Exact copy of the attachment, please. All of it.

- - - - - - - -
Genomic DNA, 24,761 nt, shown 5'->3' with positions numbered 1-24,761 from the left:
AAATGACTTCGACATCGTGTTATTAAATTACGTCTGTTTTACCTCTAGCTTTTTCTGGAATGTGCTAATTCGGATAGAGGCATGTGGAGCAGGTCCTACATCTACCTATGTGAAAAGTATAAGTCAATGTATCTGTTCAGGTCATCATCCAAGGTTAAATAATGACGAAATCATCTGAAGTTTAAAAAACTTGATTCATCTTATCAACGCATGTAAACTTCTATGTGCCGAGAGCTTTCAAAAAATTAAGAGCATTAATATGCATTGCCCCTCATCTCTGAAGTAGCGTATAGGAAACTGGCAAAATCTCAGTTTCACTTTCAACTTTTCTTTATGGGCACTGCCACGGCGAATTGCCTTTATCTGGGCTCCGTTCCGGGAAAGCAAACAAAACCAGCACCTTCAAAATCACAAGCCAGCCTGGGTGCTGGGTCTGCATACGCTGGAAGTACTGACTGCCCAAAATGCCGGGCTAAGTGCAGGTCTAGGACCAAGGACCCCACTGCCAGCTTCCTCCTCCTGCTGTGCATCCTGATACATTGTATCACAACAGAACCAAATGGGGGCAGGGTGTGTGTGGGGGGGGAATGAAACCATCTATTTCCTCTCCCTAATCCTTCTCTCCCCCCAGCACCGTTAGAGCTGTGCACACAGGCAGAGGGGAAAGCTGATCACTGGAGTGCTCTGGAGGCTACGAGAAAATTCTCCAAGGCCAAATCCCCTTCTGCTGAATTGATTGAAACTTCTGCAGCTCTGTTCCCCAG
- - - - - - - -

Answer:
Genomic DNA, 24,761 nt, shown 5'->3' with positions numbered 1-24,761 from the left:
AAATGACTTCGACATCGTGTTATTAAATTACGTCTGTTTTACCTCTAGCTTTTTCTGGAATGTGCTAATTCGGATAGAGGCATGTGGAGCAGGTCCTACATCTACCTATGTGAAAAGTATAAGTCAATGTATCTGTTCAGGTCATCATCCAAGGTTAAATAATGACGAAATCATCTGAAGTTTAAAAAACTTGATTCATCTTATCAACGCATGTAAACTTCTATGTGCCGAGAGCTTTCAAAAAATTAAGAGCATTAATATGCATTGCCCCTCATCTCTGAAGTAGCGTATAGGAAACTGGCAAAATCTCAGTTTCACTTTCAACTTTTCTTTATGGGCACTGCCACGGCGAATTGCCTTTATCTGGGCTCCGTTCCGGGAAAGCAAACAAAACCAGCACCTTCAAAATCACAAGCCAGCCTGGGTGCTGGGTCTGCATACGCTGGAAGTACTGACTGCCCAAAATGCCGGGCTAAGTGCAGGTCTAGGACCAAGGACCCCACTGCCAGCTTCCTCCTCCTGCTGTGCATCCTGATACATTGTATCACAACAGAACCAAATGGGGGCAGGGTGTGTGTGGGGGGGGAATGAAACCATCTATTTCCTCTCCCTAATCCTTCTCTCCCCCCAGCACCGTTAGAGCTGTGCACACAGGCAGAGGGGAAAGCTGATCACTGGAGTGCTCTGGAGGCTACGAGAAAATTCTCCAAGGCCAAATCCCCTTCTGCTGAATTGATTGAAACTTCTGCAGCTCTGTTCCCCAG